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Canada retracts decision to label West Bank wine as Israeli
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Canada retracts decision to label West Bank wine as Israeli

The decision to avoid labelling wines as products of Israel if they are produced in the West Bank or in other areas controlled by Israel has been reversed by Canada’s federal food inspection agency. 

The U-turn comes after the agency said that they had not “fully considered” the Canada-Israel Free Trade Agreement when it made its initial decision earlier this week.

The wines did in fact adhere to current policy, it said.

According to the agreement, Israel refers to any territory in which its custom laws apply.

Wine sellers had originally been told to avoid declaring Israel as a country of origin for wine produced outside of its official borders as it would be "misleading" and contravene Ottawa’s policy on the territory.

The Liquor Control Board of Ontario sent a letter to the vendors informing them of the decision, specifying not to import or sell wines labelled “Product of Israel” from the West Bank wineries Psagot and Shiloh. 

“I request that all vendors discontinue any importation or sales of products labelled as ‘Products of Israel’ from the wineries named above (or others located in the same regions) until further notice,” the letter stated, according to The Times of Israel.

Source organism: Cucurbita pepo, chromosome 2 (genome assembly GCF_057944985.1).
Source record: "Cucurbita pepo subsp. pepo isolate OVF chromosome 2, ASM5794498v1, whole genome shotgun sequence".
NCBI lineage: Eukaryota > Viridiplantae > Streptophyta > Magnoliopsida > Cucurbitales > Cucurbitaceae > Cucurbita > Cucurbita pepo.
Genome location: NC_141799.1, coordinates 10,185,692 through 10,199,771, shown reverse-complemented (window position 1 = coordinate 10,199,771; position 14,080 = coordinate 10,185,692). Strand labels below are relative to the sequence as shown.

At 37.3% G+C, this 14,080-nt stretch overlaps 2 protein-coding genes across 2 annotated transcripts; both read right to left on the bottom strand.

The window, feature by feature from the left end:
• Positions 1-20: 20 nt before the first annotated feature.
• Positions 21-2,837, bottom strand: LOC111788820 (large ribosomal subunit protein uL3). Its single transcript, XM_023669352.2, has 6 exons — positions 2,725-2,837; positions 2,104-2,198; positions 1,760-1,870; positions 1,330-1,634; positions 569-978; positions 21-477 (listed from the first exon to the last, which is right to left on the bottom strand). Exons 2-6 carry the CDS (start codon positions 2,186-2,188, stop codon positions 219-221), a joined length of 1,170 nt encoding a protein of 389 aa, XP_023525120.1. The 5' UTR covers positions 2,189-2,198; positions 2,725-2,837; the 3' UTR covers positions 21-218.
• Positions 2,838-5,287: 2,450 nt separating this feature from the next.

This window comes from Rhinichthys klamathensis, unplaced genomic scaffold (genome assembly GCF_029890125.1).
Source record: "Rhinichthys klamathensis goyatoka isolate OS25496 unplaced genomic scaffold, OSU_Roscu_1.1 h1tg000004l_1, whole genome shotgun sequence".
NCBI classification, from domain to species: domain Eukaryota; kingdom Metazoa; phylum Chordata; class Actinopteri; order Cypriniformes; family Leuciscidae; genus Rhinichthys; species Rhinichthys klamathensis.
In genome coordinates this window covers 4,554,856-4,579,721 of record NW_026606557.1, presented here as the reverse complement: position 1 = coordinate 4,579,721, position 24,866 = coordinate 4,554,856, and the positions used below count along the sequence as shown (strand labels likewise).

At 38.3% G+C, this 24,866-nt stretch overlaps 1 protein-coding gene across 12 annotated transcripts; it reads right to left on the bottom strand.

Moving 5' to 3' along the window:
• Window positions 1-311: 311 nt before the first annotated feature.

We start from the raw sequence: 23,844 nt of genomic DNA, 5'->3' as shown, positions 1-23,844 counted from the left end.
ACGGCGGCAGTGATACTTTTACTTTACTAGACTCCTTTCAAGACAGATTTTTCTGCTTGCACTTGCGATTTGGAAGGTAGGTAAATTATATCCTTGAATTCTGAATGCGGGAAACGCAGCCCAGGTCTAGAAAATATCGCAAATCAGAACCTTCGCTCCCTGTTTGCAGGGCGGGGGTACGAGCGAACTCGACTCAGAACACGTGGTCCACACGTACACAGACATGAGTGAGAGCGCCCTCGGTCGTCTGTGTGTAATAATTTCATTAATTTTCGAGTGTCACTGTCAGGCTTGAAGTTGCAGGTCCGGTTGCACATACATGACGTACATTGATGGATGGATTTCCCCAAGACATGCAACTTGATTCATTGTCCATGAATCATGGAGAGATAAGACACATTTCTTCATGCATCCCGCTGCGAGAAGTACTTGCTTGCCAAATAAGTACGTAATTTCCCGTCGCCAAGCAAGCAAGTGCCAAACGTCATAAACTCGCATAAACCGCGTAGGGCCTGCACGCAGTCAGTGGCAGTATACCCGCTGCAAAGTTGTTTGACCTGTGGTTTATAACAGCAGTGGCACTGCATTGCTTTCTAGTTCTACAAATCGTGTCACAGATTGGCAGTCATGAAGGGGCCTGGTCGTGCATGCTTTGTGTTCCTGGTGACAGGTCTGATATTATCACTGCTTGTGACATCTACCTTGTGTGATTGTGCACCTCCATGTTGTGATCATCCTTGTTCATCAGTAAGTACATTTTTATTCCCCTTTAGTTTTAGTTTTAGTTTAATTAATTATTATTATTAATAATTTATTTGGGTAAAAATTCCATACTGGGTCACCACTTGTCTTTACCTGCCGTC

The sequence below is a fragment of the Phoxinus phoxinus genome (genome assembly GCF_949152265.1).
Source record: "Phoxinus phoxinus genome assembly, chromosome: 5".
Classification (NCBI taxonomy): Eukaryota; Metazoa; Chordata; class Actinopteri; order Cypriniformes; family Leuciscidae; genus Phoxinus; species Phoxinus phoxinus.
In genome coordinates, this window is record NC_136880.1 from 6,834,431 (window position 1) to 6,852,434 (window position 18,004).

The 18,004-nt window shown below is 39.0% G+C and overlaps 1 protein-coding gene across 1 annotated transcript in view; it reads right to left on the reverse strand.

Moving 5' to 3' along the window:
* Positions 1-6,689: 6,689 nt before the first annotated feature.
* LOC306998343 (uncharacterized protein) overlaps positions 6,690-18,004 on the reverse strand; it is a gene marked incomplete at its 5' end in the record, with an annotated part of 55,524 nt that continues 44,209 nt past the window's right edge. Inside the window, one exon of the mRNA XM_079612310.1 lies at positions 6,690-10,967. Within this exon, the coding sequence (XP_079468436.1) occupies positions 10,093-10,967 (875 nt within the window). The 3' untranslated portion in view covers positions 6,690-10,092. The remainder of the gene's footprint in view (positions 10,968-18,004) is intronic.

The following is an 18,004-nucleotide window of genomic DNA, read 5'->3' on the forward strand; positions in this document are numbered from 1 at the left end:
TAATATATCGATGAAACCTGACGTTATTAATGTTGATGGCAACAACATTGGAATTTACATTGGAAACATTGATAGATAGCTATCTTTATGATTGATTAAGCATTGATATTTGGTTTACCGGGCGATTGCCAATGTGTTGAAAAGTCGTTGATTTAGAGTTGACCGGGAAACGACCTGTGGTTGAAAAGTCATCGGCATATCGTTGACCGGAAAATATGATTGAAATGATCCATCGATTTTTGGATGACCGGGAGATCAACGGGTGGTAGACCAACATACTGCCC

It drew considerable criticism from the Israeli embassy in Ottawa and several Canadian Jewish advocacy groups.

Yaakov Berg, the chief executive of the Psagot Winery, was among those angered by the move.

“We have returned home to our homeland, the place where our ancestors made wine continuing in the same place for this ancient tradition," he said.

“We live here in Judea and Samaria under historical rights. Specifically Canada, a country founded and expanded as it conquered and destroyed the homeland of another people, a country with no roots or historical validity of its existence there, questions the right of Jews to live and grow vineyards in the land of our forefathers."

The Food Inspection Agency expressed regret for its decision and said it was taking steps to correct the situation with the liquor board in the province of Ontario.

 Click here to read the full article in The Independent

Monday, July 17, 2017
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